In this study, we aimed to investigate the role and underlying mechanisms of miR-181a-5p in sepsis. Our results may provide a potential novel therapeutic target for treating sepsis.

2 Materials and methods

2.1 Animals

60 male C57BL/6 mice aged 8–10 weeks (20–22g) were obtained from the Experimental Animal Center of FMMU. All animals were housed separately in a room with temperature (22–24°C) and humidity (60-65%) on a 12h light/ dark cycle and fed with sufficient food and water. The experimental protocol was according to the National Institutes of Health Guide for the Care and Use of Laboratory Animals (National Institutes of Health Publication No. 85-23, revised 1996) and approved by the Committee of Experimental Animals of the First Affiliated Hospital of Shihezi University.

2.2 Animal model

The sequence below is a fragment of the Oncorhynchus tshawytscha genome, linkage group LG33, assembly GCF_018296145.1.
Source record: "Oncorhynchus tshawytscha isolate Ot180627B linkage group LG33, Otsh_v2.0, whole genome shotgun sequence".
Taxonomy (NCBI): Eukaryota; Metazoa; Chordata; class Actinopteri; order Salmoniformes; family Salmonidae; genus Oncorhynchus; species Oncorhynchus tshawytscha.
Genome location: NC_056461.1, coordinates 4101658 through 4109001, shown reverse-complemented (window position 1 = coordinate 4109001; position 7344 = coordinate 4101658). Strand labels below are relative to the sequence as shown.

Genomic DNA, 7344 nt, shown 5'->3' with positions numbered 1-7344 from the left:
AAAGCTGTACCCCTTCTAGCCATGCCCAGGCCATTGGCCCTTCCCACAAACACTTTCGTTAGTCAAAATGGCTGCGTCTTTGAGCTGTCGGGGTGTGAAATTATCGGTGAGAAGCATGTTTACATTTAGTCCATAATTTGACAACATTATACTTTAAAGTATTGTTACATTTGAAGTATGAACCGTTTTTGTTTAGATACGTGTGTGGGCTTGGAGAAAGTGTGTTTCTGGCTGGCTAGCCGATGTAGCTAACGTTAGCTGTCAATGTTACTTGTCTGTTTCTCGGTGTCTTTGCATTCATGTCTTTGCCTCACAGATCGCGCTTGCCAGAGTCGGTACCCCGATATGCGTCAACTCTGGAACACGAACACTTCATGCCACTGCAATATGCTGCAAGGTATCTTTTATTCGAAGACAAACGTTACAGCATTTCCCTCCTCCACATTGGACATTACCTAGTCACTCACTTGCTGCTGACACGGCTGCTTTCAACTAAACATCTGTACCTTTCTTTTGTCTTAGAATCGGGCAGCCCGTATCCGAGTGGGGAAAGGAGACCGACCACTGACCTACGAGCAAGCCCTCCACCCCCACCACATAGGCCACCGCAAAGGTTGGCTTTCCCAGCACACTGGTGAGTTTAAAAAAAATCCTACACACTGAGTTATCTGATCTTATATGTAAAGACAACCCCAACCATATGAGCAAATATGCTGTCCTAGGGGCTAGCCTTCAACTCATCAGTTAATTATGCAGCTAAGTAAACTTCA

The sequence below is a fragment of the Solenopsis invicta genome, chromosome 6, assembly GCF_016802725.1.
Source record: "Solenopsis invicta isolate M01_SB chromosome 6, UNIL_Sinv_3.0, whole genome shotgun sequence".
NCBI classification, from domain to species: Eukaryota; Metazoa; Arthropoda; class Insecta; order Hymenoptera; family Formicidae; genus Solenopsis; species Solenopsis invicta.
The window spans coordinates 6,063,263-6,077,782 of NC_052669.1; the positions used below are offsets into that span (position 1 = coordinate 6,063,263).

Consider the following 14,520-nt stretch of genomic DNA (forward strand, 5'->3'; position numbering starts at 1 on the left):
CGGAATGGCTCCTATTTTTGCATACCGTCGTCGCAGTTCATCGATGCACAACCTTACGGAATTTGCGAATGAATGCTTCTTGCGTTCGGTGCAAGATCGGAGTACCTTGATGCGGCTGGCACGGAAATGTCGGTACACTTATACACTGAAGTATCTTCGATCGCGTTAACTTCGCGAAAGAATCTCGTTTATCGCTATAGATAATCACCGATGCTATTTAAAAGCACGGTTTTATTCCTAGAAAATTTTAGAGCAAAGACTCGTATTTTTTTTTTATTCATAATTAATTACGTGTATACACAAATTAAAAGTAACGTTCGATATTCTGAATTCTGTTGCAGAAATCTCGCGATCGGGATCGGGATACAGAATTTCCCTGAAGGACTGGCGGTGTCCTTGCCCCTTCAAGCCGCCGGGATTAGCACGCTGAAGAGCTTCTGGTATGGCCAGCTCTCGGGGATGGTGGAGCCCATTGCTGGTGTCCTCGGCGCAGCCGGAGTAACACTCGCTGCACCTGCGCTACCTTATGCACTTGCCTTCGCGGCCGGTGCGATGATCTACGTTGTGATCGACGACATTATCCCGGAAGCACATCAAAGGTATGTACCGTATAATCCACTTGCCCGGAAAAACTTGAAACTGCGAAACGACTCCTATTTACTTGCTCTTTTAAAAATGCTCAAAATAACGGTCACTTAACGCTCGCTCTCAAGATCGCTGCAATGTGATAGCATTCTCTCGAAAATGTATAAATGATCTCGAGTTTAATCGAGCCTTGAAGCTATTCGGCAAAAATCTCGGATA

C57BL/6 mice were injected intraperitoneally with LPS at a dose of 10 mg/kg (Sigma, USA) to induce sepsis (24). In order to inhibit miR-181a-5p or SIRT1, antagomirmiR-181a-5p (miR-181a-5p inhibitor), inhibitor control (GenePharma, Shanghai, China), control-siRNA (cat no. sc-36869; Santa Cruz Biotechnology, Inc., USA) or SIRT1-siRNA (cat no. sc-40986; Santa Cruz Biotechnology, Inc.) were injected by caudal vein, followed by LPS injection after 24 h of the last injection. Mice were only injected with LPS with a dose of 10 mg/kg in the LPS group. In the LPS plus inhibitor control group, mice were injected with an inhibitor control (2 mg/kg; 5′-UCACAACCUCCUA-GAAAGAGUAGA-3′) by tail intravenous injection 24 h prior to LPS treatment. In the LPS plus miR-181a-5p inhibitor group, mice were injected with the miR-181a-5p inhibitor (2 mg/kg; 5′-ACUCACCGACAGCGUUGAAUGUU-3′) by tail intravenous injection 24 h prior to LPS treatment. In the LPS plus control-siRNA group, mice were injected with control-siRNA (2 mg/kg) by tail intravenous injection 24 h prior to LPS treatment. In the LPS plus SIRT1-siRNA group, mice were injected with SIRT1-siRNA (2 mg/kg) by tail intravenous injection 24 h prior to LPS treatment. In the LPS plus miR-181a-5p inhibitor plus SIRT1-siRNA, mice were given the miR-181a-5p inhibitor (2 mg/kg) and SIRT1-siRNA (2 mg/kg) before LPS treatment. In the LPS plus inhibitor control group, mice were given an inhibitor control (2 mg/kg) before LPS treatment. 72 h later, the mice were killed through cervical dislocation (mice without a heartbeat and breathing were confirmed as dead) after anesthesia with pentobarbital (30 mg/kg, intraperitoneal injection). After sacrificing, the serum was detected and liver and kidney tissues were collected for subsequent analysis. The health and behavior of the mice were monitored every two days, and no mice died during our experiment. Throughout the whole experiment, we tried our best to alleviate the pain of the mice, and experiments were ended when the mice lost more than 15% of their body weight. Our experiment lasted for 4 days in total.